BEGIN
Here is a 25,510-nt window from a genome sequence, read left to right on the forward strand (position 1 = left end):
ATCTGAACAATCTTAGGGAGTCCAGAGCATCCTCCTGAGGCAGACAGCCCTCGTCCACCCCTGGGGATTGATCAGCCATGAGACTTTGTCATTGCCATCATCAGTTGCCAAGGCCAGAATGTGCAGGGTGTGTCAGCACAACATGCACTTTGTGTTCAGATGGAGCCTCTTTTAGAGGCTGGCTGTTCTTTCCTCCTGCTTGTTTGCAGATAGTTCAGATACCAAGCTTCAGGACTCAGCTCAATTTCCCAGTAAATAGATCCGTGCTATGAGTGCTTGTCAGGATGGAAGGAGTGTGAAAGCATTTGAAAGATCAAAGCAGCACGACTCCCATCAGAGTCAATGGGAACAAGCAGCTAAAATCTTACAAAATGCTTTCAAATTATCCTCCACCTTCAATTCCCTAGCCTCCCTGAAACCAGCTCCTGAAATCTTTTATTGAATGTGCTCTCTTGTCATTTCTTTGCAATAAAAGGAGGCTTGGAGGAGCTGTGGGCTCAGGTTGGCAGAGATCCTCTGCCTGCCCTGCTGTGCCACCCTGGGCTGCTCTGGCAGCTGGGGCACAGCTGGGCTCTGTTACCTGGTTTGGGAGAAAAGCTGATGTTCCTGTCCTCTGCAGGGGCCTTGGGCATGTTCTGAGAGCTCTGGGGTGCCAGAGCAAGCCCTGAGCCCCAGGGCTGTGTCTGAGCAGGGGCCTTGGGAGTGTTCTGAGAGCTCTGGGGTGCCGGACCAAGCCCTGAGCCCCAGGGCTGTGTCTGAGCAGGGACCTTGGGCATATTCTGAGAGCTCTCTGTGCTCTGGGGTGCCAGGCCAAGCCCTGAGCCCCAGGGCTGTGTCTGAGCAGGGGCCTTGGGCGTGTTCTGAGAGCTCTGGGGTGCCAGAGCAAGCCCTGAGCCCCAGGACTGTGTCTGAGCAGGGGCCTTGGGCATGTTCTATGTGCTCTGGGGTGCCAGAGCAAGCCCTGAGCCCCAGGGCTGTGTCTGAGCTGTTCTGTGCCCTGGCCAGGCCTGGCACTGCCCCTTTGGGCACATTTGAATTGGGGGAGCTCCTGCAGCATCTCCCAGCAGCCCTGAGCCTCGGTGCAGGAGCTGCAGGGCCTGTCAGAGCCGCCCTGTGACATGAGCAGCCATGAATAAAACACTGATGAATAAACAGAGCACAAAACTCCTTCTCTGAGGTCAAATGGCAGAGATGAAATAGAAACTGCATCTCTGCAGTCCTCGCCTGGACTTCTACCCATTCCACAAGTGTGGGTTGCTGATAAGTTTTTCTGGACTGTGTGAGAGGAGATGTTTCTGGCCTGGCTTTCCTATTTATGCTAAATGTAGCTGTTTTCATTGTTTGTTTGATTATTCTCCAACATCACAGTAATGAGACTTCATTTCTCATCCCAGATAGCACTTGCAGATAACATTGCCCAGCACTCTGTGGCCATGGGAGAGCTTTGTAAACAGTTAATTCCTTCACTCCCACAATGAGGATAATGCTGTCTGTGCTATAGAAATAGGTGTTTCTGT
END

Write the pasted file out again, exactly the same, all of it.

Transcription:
Here is a 25,510-nt window from a genome sequence, read left to right on the forward strand (position 1 = left end):
ATCTGAACAATCTTAGGGAGTCCAGAGCATCCTCCTGAGGCAGACAGCCCTCGTCCACCCCTGGGGATTGATCAGCCATGAGACTTTGTCATTGCCATCATCAGTTGCCAAGGCCAGAATGTGCAGGGTGTGTCAGCACAACATGCACTTTGTGTTCAGATGGAGCCTCTTTTAGAGGCTGGCTGTTCTTTCCTCCTGCTTGTTTGCAGATAGTTCAGATACCAAGCTTCAGGACTCAGCTCAATTTCCCAGTAAATAGATCCGTGCTATGAGTGCTTGTCAGGATGGAAGGAGTGTGAAAGCATTTGAAAGATCAAAGCAGCACGACTCCCATCAGAGTCAATGGGAACAAGCAGCTAAAATCTTACAAAATGCTTTCAAATTATCCTCCACCTTCAATTCCCTAGCCTCCCTGAAACCAGCTCCTGAAATCTTTTATTGAATGTGCTCTCTTGTCATTTCTTTGCAATAAAAGGAGGCTTGGAGGAGCTGTGGGCTCAGGTTGGCAGAGATCCTCTGCCTGCCCTGCTGTGCCACCCTGGGCTGCTCTGGCAGCTGGGGCACAGCTGGGCTCTGTTACCTGGTTTGGGAGAAAAGCTGATGTTCCTGTCCTCTGCAGGGGCCTTGGGCATGTTCTGAGAGCTCTGGGGTGCCAGAGCAAGCCCTGAGCCCCAGGGCTGTGTCTGAGCAGGGGCCTTGGGAGTGTTCTGAGAGCTCTGGGGTGCCGGACCAAGCCCTGAGCCCCAGGGCTGTGTCTGAGCAGGGACCTTGGGCATATTCTGAGAGCTCTCTGTGCTCTGGGGTGCCAGGCCAAGCCCTGAGCCCCAGGGCTGTGTCTGAGCAGGGGCCTTGGGCGTGTTCTGAGAGCTCTGGGGTGCCAGAGCAAGCCCTGAGCCCCAGGACTGTGTCTGAGCAGGGGCCTTGGGCATGTTCTATGTGCTCTGGGGTGCCAGAGCAAGCCCTGAGCCCCAGGGCTGTGTCTGAGCTGTTCTGTGCCCTGGCCAGGCCTGGCACTGCCCCTTTGGGCACATTTGAATTGGGGGAGCTCCTGCAGCATCTCCCAGCAGCCCTGAGCCTCGGTGCAGGAGCTGCAGGGCCTGTCAGAGCCGCCCTGTGACATGAGCAGCCATGAATAAAACACTGATGAATAAACAGAGCACAAAACTCCTTCTCTGAGGTCAAATGGCAGAGATGAAATAGAAACTGCATCTCTGCAGTCCTCGCCTGGACTTCTACCCATTCCACAAGTGTGGGTTGCTGATAAGTTTTTCTGGACTGTGTGAGAGGAGATGTTTCTGGCCTGGCTTTCCTATTTATGCTAAATGTAGCTGTTTTCATTGTTTGTTTGATTATTCTCCAACATCACAGTAATGAGACTTCATTTCTCATCCCAGATAGCACTTGCAGATAACATTGCCCAGCACTCTGTGGCCATGGGAGAGCTTTGTAAACAGTTAATTCCTTCACTCCCACAATGAGGATAATGCTGTCTGTGCTATAGAAATAGGTGTTTCTGT